#### This article gives an overview of the analysis and design of box culverts, the checks and verifications required to be carried out, including a worked example to the Eurocodes.

Recall that the design of a box culvert has two parts – hydrological aspects and structural aspect. The hydrological aspect is the foremost consideration has stated in the preceding article. Having considered the hydrological aspect of designing the box culvert, which has to do with determining the size of the culvert that is able to accommodate the peak flood discharge throughout the proposed service life of the culvert, the culvert designer can proceed to the structural aspect.

The structural aspect basically involves estimating the magnitude of the loads that the culvert is expected to sustain throughout the design life, ensuring that the size and thickness of the culvert walls and slabs are appropriate to support these loads. And then providing the quantity of reinforcement required in the culvert walls and slab.

Eurocodes outline procedures for determining these loads which involves meticulously calculating traffic loadings, the self-weight of the box culvert, lateral forces, and vertical forces from soil, among others. This have been clearly outlines in a previous article (See: How to Apply Loads on Box Culverts). Thus, this article is only concerned with how to determine the design forces towards providing the reinforcing steel required in the culvert slabs and walls. These is done in accordance with the Eurocodes.

**Structural Analysis of Culvert**

This involves analyzing the box culvert for the applied loads in order to determine the design forces. But before structural analysis can be conducted, partial factors are required to be applied to the loads depending on whether they occur as permanent actions or variable actions. When working to the Eurocode, this is defined in Clause A.2 of BS EN 1991. A factor of 1.35 is applied to all permanent actions while for the variable actions 1.5 is applied to all variable actions.

In analyzing the box culvert, two loading scenario is required ideally to be considered. First, where the box culvert is empty, the lateral earth and surcharge pressure applied on the walls and the full traffic load on the top slab. The second load scenario envisages that the culvert is full of flowing water and there is no traffic load on the top slab. For most culvert load scenario 1 governs the design, hence it is considered for design purposes.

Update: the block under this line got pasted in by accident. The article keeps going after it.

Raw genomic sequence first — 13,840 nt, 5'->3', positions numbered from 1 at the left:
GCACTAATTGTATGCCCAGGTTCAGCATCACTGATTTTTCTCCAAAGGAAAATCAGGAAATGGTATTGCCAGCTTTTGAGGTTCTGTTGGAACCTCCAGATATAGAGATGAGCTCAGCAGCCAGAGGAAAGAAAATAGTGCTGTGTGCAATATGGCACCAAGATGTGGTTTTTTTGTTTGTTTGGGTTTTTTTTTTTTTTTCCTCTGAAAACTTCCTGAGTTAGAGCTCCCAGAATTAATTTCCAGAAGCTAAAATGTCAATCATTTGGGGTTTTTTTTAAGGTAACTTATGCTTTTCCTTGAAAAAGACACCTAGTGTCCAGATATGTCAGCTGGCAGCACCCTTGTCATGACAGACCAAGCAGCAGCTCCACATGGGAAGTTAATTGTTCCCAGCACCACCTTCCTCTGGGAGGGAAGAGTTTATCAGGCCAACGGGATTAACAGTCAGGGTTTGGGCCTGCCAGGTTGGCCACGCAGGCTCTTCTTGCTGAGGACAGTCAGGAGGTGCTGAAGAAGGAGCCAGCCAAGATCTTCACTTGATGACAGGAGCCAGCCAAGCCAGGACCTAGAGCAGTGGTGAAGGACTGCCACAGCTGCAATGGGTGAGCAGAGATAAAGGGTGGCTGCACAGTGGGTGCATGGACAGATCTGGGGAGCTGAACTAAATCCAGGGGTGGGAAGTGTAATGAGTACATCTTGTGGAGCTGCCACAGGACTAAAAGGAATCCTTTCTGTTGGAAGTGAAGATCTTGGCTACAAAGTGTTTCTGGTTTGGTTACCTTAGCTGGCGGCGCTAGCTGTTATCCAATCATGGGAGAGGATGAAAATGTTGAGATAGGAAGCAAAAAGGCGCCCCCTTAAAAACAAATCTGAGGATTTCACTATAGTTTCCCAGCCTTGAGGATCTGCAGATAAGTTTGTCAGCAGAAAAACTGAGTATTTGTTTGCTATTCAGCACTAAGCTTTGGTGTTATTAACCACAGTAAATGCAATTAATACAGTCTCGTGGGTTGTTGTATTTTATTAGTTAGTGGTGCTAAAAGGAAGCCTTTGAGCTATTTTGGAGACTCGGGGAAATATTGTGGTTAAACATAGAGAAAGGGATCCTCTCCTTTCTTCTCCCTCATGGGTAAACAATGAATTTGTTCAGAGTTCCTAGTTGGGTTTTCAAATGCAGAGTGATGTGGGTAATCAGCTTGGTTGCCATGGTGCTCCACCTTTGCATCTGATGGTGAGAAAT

Having determined the design value of the applied loads, the box culvert is analyzed as a rigid frame. Thus, any of the methods of analyzing a statically indeterminate structure is applicable, such as the Hardy Cross moment distribution, slope-deflection methods, three moments Clapeyron equation etc. Guidance on how to analyze a frame can be obtained from the following article (See: How to Analyse Element in Frames.).

**Structural Design of Culvert**

Three types of forces are determined from the structural analysis – bending moment, shear and axial pull.

**Bending & Axial Force**

In providing the reinforcement, an interaction of flexure and axial force need to be considered. This is primarily due to the interconnection of the members which allows the culvert walls exert axial forces into the culvert slabs and vice versa. Thus, each element is designed for an interaction of bending with axial force in the same manner as envisaged for a column subjected to axial load and bending moment using the column interaction charts.

Th two expressions presented below are required to read the charts in order to determine the area of steel required. Recall that the charts are based on a ratio of effective depth to overall depth.

\frac{N_{Ed}}{bhf_{ck}} \quad \& \quad\frac{M_{Ed}}{bh^2f_{ck}}

Where: N_{Ed} and M_{Ed} are the design axial force and bending moment in the culvert slab or wall respectively; b & h is the width and overall depth of the culvert slab or wall respectively and f_{ck }is the characteristics strength of concrete.

**Shear**

Shear tends to be more critical in the slabs than walls, thus shear verification is required for the top and bottom slabs. However, shear reinforcement is mostly undesired in solid slabs, hence it is always advisable to limit the applied shear stress to the shear resistance of the culvert section, so that shear reinforcement is not required. This requires that the following expression is satisfied.

V_{Rd,c}\le V_{Ed}

Where: V_{Ed} is the design shear force; and V_{Rd,c} is the concrete design shear strength.

**Steps in Designing a Box Culvert**

- Determine the design loads by applying the appropriate partial factors to the applied loads.
- Consider the culvert as a rigid frame and analyze the culvert to obtain the design bending moment, shear force and axial force in the culvert slabs and walls using any of the methods of analyzing indeterminate structures.
- Having obtained the design forces, use the axial forces and the corresponding moment to determine the quantities of steel required in the culvert walls and slabs.
- Verify that shear reinforcement is not required in the culvert, else section thickness should be increased or shear reinforcement should be provided.